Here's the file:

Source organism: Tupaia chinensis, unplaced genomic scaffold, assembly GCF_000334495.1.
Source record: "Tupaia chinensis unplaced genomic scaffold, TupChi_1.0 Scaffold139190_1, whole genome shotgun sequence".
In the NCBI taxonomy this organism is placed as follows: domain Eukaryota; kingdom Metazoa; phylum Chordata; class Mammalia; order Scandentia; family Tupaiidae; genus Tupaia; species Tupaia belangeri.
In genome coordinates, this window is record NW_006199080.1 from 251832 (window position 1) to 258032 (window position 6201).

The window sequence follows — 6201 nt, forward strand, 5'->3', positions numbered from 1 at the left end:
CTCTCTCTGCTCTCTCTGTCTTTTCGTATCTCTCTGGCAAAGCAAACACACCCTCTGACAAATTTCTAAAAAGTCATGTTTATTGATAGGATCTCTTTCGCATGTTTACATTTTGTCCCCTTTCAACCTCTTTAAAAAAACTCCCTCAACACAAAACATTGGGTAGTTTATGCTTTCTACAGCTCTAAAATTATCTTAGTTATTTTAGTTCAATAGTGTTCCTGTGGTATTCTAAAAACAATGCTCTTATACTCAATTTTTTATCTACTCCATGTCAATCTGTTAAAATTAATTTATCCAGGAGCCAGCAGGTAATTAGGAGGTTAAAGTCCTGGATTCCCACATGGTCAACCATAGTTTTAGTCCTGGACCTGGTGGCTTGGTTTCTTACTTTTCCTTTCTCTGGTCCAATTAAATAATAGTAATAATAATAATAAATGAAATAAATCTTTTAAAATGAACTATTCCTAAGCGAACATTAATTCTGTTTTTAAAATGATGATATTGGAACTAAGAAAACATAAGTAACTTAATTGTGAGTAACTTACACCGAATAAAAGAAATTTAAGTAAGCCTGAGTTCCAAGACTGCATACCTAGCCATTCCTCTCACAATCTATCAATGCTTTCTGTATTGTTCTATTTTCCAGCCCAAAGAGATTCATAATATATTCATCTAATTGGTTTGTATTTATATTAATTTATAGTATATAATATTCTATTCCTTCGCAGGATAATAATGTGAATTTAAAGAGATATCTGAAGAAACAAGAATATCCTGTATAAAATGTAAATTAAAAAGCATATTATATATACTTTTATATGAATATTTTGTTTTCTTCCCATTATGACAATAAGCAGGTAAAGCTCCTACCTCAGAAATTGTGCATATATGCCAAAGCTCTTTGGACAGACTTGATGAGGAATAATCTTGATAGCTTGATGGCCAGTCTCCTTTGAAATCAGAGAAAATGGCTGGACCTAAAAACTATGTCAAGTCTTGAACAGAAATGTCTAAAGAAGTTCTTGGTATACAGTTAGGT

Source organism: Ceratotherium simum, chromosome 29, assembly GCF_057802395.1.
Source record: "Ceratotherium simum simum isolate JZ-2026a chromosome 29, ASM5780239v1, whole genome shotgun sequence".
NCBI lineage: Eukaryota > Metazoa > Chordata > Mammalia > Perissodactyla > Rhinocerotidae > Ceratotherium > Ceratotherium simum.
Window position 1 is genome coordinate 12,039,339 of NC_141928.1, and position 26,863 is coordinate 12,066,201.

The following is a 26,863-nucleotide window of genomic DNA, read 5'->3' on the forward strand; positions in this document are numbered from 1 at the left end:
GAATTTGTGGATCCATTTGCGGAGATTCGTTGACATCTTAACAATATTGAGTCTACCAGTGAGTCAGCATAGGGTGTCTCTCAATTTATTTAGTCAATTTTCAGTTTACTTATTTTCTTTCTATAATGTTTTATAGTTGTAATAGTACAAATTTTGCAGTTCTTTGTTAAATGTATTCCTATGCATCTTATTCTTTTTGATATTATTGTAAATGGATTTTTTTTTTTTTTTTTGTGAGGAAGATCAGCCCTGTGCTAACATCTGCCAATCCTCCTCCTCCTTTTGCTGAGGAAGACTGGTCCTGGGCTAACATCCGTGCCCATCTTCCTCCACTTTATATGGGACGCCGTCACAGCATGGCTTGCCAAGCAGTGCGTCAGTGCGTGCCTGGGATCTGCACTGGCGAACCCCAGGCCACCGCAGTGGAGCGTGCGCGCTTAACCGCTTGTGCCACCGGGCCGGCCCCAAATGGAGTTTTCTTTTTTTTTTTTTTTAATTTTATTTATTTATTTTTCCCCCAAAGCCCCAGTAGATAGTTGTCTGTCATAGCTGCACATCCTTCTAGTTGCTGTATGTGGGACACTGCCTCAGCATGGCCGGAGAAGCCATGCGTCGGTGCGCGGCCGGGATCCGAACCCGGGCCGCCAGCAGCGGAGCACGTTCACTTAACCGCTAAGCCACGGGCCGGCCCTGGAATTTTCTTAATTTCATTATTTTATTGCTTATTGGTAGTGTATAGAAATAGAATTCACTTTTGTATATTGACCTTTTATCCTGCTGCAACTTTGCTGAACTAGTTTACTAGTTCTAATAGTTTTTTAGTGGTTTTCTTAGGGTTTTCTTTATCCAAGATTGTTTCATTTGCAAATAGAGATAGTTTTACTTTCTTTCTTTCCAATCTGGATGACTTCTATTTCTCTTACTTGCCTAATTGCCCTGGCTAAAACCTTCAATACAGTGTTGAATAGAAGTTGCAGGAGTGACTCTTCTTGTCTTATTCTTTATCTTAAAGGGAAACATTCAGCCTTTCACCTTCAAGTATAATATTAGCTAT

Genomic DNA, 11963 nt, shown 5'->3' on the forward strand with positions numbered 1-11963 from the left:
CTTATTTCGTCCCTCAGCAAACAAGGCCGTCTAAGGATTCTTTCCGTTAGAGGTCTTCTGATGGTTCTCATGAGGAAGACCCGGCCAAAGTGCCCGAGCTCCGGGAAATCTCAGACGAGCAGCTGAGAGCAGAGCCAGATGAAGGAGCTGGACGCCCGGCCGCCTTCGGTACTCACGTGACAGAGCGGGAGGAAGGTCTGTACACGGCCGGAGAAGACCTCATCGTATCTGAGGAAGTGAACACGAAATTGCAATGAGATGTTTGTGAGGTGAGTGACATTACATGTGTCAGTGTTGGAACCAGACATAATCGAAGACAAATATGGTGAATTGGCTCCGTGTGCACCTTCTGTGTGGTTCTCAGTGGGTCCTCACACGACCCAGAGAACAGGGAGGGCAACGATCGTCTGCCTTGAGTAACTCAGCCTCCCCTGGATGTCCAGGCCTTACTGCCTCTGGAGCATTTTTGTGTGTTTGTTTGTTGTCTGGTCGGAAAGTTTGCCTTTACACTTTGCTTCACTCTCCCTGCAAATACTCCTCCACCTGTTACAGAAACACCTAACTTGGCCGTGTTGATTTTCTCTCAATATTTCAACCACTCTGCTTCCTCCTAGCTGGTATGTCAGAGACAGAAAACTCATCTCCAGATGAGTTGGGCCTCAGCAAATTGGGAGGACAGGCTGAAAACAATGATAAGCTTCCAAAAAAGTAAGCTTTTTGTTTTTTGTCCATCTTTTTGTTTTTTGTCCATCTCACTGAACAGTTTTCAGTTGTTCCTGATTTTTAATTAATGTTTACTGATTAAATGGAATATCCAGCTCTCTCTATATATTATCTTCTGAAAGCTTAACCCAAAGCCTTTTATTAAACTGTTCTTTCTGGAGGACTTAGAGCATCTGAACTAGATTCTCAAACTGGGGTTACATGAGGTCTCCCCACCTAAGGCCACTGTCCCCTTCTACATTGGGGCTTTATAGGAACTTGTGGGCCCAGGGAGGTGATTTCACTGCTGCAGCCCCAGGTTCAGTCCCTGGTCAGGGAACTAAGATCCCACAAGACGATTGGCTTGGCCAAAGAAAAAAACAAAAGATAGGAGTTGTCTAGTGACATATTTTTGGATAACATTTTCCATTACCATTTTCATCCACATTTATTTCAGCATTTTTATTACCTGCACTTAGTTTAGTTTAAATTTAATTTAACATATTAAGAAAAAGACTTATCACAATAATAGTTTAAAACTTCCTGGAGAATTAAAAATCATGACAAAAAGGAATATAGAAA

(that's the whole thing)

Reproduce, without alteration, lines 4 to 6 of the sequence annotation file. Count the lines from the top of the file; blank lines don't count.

In genome coordinates, this window is record NW_006199080.1 from 251832 (window position 1) to 258032 (window position 6201).

The window sequence follows — 6201 nt, forward strand, 5'->3', positions numbered from 1 at the left end:
CTCTCTCTGCTCTCTCTGTCTTTTCGTATCTCTCTGGCAAAGCAAACACACCCTCTGACAAATTTCTAAAAAGTCATGTTTATTGATAGGATCTCTTTCGCATGTTTACATTTTGTCCCCTTTCAACCTCTTTAAAAAAACTCCCTCAACACAAAACATTGGGTAGTTTATGCTTTCTACAGCTCTAAAATTATCTTAGTTATTTTAGTTCAATAGTGTTCCTGTGGTATTCTAAAAACAATGCTCTTATACTCAATTTTTTATCTACTCCATGTCAATCTGTTAAAATTAATTTATCCAGGAGCCAGCAGGTAATTAGGAGGTTAAAGTCCTGGATTCCCACATGGTCAACCATAGTTTTAGTCCTGGACCTGGTGGCTTGGTTTCTTACTTTTCCTTTCTCTGGTCCAATTAAATAATAGTAATAATAATAATAAATGAAATAAATCTTTTAAAATGAACTATTCCTAAGCGAACATTAATTCTGTTTTTAAAATGATGATATTGGAACTAAGAAAACATAAGTAACTTAATTGTGAGTAACTTACACCGAATAAAAGAAATTTAAGTAAGCCTGAGTTCCAAGACTGCATACCTAGCCATTCCTCTCACAATCTATCAATGCTTTCTGTATTGTTCTATTTTCCAGCCCAAAGAGATTCATAATATATTCATCTAATTGGTTTGTATTTATATTAATTTATAGTATATAATATTCTATTCCTTCGCAGGATAATAATGTGAATTTAAAGAGATATCTGAAGAAACAAGAATATCCTGTATAAAATGTAAATTAAAAAGCATATTATATATACTTTTATATGAATATTTTGTTTTCTTCCCATTATGACAATAAGCAGGTAAAGCTCCTACCTCAGAAATTGTGCATATATGCCAAAGCTCTTTGGACAGACTTGATGAGGAATAATCTTGATAGCTTGATGGCCAGTCTCCTTTGAAATCAGAGAAAATGGCTGGACCTAAAAACTATGTCAAGTCTTGAACAGAAATGTCTAAAGAAGTTCTTGGTATACAGTTAGGT